|Born: Ghislain Jean-Baptiste Marie Lootens-DeSplenter |
|Dates: ||1903 (ca) - 1946, 18 August|
|Born: ||Belgium, Lootenhulle|
|Died: ||US, CA|
Approved biography for Ghislain J. Lootens
(Courtesy of Christian Peterson)
Ghislain Jean-Baptiste Marie Lootens-DeSplenter was born in about 1903 in Lootenhulle, Belgium. During World War I, he came with his parents as a refugee to this country and at some point simplified his name. His first job here was with the Ocean Steamship Company, due to his proficiency in English, Spanish, and Russian, and for a brief time he made his living as a boxer.
In the early 1930s, Lootens studied under the great pictorialist Adolf Fassbender at the Brooklyn Institute of Arts and Sciences (BIAS), and subsequently attributed all he knew about photography to his teacher and then friend. Apparently a quick study, Lootens himself was teaching by 1933, offering classes that were wildly popular, both privately and at the Brooklyn YMCA. He became chairman of the BIAS photography department in 1934 and about the same time worked as a consultant to Carl Zeiss, manufacturer of photographic equipment. During the 1940s, he maintained a studio in Manhattan, where he also taught classes. He was frequently asked to lecture and judge work, and secured fellowship status in both the Photographic Society of America (FPSA) and the Royal Photographic Society (FRPS).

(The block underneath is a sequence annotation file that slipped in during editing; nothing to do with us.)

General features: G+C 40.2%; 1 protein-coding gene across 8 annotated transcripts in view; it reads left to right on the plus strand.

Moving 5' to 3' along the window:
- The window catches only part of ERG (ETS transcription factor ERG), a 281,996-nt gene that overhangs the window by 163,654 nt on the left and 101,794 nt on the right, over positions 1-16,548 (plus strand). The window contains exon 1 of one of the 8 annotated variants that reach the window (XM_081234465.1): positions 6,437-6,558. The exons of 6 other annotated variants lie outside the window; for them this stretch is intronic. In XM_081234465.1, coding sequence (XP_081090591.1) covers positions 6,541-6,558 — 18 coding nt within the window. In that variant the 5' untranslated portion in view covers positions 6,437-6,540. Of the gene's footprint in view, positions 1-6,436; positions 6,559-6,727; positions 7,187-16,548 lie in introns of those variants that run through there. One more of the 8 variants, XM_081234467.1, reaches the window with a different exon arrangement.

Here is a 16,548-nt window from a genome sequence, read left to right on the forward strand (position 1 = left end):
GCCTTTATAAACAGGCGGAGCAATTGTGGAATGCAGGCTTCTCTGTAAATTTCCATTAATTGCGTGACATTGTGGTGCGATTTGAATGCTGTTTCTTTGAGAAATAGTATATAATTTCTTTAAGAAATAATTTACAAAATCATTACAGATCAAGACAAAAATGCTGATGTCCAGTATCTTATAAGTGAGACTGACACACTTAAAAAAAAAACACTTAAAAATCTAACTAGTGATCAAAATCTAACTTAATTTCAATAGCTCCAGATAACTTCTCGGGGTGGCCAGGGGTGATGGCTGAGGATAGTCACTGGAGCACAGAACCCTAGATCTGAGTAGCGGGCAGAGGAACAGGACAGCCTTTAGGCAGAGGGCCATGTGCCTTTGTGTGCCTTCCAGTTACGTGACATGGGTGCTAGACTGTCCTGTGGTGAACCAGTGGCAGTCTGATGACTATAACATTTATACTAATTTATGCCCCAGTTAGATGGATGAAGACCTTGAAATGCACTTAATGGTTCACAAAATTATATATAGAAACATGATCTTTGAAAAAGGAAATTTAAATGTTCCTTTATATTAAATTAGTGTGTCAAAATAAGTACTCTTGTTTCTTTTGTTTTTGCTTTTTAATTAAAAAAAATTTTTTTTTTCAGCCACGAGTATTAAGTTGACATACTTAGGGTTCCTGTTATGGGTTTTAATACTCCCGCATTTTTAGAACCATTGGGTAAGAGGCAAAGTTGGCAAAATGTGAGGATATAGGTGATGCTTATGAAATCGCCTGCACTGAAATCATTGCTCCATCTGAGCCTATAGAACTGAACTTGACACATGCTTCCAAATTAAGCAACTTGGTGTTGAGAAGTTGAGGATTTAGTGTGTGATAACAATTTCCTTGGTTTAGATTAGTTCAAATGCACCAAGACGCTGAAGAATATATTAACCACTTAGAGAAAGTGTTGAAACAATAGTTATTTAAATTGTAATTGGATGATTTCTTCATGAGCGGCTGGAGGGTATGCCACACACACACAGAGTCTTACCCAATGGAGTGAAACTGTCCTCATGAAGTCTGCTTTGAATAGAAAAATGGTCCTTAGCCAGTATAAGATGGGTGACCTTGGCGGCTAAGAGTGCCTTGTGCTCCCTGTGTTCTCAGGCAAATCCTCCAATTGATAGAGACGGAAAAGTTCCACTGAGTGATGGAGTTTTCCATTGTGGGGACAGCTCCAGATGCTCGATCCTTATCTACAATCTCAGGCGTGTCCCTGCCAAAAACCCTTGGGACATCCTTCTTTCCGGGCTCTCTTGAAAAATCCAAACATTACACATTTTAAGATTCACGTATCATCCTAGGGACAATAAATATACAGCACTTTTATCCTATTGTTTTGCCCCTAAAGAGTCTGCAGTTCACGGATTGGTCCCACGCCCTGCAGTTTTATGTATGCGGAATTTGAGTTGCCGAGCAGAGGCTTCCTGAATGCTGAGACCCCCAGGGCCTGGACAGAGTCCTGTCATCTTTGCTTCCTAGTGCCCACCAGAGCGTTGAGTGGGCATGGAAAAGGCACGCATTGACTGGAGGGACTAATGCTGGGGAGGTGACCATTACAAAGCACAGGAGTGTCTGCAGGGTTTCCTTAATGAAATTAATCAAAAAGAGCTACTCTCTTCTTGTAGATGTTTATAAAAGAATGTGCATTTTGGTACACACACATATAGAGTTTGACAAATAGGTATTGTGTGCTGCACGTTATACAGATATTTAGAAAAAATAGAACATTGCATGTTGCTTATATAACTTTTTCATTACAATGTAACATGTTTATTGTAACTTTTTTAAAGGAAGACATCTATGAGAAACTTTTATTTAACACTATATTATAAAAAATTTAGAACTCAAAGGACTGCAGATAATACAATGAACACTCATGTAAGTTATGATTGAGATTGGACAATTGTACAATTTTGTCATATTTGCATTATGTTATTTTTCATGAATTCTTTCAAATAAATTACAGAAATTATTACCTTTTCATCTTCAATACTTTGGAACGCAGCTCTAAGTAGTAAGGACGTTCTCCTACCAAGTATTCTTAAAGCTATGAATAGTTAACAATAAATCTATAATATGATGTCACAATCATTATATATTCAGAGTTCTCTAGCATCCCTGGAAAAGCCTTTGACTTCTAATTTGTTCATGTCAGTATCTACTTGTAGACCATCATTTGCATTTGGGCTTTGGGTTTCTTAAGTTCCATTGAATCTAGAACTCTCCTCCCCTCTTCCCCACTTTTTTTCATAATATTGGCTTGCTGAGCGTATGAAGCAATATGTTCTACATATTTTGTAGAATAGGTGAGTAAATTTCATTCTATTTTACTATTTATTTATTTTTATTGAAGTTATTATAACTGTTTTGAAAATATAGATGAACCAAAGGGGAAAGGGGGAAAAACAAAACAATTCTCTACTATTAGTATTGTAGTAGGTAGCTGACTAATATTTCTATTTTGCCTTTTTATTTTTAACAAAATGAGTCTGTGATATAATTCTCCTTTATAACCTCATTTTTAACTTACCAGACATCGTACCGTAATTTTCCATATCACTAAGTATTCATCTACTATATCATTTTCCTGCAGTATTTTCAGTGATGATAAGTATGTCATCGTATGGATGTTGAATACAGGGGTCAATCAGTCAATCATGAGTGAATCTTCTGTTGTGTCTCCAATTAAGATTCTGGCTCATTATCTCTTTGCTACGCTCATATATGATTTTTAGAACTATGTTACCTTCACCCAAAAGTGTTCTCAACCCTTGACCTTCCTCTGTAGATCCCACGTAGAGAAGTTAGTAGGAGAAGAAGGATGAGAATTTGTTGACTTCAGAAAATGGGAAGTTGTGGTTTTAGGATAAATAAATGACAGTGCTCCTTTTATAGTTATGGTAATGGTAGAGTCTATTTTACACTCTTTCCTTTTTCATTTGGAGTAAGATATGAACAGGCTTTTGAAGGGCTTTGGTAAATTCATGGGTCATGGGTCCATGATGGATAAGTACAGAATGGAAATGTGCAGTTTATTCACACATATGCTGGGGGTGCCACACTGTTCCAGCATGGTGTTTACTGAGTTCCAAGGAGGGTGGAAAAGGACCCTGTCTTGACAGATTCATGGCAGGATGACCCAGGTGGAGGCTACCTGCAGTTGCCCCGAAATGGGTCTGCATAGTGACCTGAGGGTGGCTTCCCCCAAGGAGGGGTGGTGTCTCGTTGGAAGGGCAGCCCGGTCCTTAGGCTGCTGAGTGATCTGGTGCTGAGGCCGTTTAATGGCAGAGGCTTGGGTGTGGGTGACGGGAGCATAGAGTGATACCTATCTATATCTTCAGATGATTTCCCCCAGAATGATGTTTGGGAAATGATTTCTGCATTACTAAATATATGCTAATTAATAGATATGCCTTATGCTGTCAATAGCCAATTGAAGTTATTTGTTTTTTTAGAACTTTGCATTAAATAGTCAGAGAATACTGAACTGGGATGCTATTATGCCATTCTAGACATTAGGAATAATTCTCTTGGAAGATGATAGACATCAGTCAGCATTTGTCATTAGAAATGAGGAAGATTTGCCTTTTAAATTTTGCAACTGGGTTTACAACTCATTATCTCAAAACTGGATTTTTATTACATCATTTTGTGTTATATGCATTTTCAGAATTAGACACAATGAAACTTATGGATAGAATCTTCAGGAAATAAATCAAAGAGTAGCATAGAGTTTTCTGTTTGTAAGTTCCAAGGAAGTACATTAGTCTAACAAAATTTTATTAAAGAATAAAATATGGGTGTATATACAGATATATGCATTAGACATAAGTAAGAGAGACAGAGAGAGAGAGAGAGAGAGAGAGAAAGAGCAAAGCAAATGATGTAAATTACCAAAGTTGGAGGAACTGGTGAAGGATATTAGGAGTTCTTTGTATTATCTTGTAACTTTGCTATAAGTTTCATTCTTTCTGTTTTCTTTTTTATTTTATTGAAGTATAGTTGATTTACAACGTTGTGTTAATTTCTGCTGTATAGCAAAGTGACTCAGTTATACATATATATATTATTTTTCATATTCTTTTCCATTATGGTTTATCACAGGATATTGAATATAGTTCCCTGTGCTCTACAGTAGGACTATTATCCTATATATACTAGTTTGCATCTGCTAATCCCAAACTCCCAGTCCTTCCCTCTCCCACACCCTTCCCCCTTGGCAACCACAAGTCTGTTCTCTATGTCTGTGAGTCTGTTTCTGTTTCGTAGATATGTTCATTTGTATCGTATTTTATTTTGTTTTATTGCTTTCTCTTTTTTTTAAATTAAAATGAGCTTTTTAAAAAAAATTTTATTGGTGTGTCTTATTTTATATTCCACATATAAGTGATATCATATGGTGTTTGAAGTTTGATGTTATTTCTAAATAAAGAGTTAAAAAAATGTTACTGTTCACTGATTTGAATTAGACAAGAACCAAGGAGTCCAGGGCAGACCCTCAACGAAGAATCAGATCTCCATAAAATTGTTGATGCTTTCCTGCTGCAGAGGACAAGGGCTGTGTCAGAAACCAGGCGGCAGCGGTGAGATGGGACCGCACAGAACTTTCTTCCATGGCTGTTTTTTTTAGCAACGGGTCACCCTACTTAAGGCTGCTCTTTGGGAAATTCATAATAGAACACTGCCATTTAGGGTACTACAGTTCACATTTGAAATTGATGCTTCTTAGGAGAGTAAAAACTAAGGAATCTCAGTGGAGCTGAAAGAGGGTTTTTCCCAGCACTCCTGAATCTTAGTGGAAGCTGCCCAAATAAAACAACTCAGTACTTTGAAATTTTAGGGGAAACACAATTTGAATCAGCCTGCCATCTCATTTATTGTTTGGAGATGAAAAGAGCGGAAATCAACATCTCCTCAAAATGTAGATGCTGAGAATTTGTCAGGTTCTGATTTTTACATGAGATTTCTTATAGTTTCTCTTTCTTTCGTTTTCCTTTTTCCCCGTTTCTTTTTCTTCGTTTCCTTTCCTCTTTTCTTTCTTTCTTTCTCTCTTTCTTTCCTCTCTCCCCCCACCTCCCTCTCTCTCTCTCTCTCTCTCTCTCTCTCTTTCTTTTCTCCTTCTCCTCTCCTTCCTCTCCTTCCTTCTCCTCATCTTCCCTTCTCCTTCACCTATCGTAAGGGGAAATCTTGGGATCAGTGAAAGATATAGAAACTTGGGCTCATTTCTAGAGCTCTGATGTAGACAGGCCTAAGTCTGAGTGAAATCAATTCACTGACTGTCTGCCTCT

In 1944, Camera magazine published Lootens on Photographic Enlarging and Print Quality. This 260-page technical book, amply illustrated with the authorís own images, sold extremely well. It was in its ninth printing after only five years, was picked up by two additional publishers, and was in print as late as 1977, thirty-three years after first being issued.
Lootens exhibited in pictorial salons from about 1934 to the early 1940s, at Brooklyn, Buffalo, Chicago, Los Angeles, Minneapolis, Princeton, Rochester, San Diego, San Francisco, and Wilmington. His most prolific season was 1936-37, when fifteen salons accepted forty-nine of his prints.
Lootens provided a portrait of Adolf Fassbender as the frontispiece for the October 1934 issue of Photo-Art Monthly, accompanying a lead article on Fassbender. It effectively portrays his mentor as an artistic type, with contemplative eyes, unkempt hair, and a loose-fitting shirt. The museumís print of this image has Lootensís handwritten list of the nine salons that accepted it in just two years, including Toronto and Bombay. Tragically, Lootens died on his honeymoon in California, of a cerebral hemorrhage on August 18, 1946, only forty-three years old.
Christian A. Peterson Pictorial Photography at the Minneapolis Institute of Arts (Christian A. Peterson: Privately printed, 2012)
This biography is courtesy and copyright of Christian Peterson and is included here with permission.
Date last updated: 1 June 2013.
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